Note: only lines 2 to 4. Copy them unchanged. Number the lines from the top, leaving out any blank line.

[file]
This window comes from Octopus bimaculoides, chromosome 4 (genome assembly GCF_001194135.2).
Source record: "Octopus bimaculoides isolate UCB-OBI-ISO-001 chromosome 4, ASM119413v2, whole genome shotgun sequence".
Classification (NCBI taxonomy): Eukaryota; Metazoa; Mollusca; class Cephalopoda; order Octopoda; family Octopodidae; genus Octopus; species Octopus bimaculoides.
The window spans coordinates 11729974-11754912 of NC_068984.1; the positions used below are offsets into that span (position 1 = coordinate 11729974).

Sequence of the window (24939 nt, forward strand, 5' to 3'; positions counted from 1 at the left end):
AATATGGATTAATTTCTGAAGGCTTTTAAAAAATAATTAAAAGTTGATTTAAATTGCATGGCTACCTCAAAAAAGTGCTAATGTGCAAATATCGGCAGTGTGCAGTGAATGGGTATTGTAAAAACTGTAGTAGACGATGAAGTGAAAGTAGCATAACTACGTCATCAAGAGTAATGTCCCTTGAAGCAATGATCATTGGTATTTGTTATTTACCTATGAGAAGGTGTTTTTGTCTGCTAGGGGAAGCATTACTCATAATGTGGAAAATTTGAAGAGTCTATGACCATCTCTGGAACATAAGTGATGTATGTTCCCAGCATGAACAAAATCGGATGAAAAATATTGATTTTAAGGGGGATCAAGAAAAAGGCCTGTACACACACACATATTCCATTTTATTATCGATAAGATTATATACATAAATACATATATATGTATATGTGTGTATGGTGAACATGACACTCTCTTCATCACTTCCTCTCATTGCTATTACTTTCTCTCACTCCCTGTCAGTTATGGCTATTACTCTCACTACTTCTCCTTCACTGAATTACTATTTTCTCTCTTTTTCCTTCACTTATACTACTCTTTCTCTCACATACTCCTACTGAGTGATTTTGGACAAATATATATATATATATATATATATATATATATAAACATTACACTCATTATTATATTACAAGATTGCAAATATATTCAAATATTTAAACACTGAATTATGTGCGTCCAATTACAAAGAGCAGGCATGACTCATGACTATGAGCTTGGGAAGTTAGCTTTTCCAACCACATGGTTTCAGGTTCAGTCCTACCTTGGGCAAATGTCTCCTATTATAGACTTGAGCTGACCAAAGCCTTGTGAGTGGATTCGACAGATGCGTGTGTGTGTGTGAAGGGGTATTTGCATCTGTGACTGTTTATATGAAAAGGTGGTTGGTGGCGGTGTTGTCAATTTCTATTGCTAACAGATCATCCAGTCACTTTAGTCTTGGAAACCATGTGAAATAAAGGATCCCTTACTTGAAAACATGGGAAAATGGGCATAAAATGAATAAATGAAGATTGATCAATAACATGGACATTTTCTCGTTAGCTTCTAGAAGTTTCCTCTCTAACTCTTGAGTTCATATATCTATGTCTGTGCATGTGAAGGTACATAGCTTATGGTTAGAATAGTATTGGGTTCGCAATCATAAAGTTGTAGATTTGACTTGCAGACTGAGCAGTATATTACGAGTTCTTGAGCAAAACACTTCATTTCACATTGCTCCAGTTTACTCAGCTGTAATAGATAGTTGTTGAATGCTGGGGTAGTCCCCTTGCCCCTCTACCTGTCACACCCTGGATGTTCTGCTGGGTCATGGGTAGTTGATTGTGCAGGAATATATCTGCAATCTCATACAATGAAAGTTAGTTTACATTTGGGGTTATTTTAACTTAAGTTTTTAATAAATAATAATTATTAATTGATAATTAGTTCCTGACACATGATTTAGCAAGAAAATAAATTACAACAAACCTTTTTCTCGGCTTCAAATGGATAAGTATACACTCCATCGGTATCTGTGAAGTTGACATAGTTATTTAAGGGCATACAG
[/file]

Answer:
Source record: "Octopus bimaculoides isolate UCB-OBI-ISO-001 chromosome 4, ASM119413v2, whole genome shotgun sequence".
Classification (NCBI taxonomy): Eukaryota; Metazoa; Mollusca; class Cephalopoda; order Octopoda; family Octopodidae; genus Octopus; species Octopus bimaculoides.
The window spans coordinates 11729974-11754912 of NC_068984.1; the positions used below are offsets into that span (position 1 = coordinate 11729974).